In any case, Section 842(6) provides a further check on the powers of the Commission in this regard by subjecting the exercise of same to an approval being obtained from the Minister for Trade and Investment.
HOW PRACTICABLE IS THE LAW?
Well, it in fact remains to be seen. This is because under the Guidelines, the CBN directs that funds in a dormant account are only to be disposed of upon instructions of the account holders.
Effectively, there is no cap to the period for which an account can be deemed so dormant that the funds can be disposed of by a bank without recourse to the account holders. This is in contrast to the five (5) year period under the Act following which the Commission must be notified and, possibly, the funds transferred.
Additionally, it is expected that this provision may give rise to several causes of action. In the first instance, an IT is given only 15 days to provide a satisfactory evidence of its activities to the Commission. One would have reasonably expected a longer period of time for which the IT may be required to respond to a request of the CAC, perhaps a 30-days window, before the section is triggered.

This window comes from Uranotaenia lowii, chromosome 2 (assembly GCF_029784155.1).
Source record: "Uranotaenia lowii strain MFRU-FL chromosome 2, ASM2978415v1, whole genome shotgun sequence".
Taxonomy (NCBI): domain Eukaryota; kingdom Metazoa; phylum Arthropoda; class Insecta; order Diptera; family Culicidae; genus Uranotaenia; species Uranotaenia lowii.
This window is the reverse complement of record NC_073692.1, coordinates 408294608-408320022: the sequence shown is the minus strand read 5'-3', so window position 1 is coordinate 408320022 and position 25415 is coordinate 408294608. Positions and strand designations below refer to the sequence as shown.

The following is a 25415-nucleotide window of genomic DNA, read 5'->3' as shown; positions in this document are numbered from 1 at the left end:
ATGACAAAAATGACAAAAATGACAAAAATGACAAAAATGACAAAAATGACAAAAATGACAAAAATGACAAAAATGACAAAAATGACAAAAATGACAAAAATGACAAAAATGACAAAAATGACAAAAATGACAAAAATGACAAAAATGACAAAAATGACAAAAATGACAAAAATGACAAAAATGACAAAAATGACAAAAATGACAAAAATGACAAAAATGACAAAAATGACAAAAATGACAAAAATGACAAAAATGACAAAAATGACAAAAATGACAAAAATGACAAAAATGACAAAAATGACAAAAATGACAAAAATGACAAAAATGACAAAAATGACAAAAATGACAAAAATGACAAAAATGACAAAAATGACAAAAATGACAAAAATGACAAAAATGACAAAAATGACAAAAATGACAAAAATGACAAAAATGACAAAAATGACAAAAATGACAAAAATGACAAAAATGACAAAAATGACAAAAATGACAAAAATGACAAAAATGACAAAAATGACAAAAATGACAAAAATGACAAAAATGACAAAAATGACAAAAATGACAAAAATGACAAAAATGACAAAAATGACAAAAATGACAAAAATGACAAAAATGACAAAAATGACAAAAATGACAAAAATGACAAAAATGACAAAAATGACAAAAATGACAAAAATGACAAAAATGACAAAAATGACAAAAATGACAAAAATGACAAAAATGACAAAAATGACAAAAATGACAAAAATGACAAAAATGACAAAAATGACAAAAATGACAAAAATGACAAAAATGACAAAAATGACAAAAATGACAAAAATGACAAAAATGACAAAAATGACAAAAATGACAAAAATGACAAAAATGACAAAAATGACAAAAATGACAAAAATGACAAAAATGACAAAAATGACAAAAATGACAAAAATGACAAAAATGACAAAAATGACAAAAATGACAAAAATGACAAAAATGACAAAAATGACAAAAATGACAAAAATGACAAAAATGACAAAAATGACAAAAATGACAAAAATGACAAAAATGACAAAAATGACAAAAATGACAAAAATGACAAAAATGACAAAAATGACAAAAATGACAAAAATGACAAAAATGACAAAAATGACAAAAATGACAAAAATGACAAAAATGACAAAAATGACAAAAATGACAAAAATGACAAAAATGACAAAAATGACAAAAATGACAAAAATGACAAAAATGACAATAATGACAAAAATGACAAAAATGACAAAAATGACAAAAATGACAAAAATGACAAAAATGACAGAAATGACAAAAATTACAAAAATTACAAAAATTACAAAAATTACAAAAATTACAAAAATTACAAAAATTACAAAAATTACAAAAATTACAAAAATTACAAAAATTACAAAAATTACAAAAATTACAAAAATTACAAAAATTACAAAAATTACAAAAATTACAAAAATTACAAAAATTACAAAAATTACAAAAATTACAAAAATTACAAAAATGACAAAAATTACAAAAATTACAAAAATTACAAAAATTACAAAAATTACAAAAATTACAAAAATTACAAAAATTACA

Furthermore, by virtue of Section 843(a) and (b) of the Act, where before the transfer is made, it appears to the bank that the account in question is no longer dormant, it has a duty to immediately inform the Commission of the new state of things.
Also, where the Commission is satisfied that the IT is not dormant, it shall revoke any direction so made. But what happens in the event that the funds have already been transferred and it appears that Commission had erroneously made the order?
Or where the bank fails to notify the Commission that the account is no longer dormant and the transfer is effected in accordance with the direction, who bears liability? The bank or the account manager? Nothing in the Act envisages any of the above scenarios or provides for a solution where any such cases arise.
Also, there are no provisions relating to a reversal of the transfer where same was made in error or prematurely done. It appears that the only route for the IT to take in such circumstances would be to go to court to obtain an order in that regard.
The new Act has brought with it many laudable provisions but it would appear that some controversial provisions tagged along.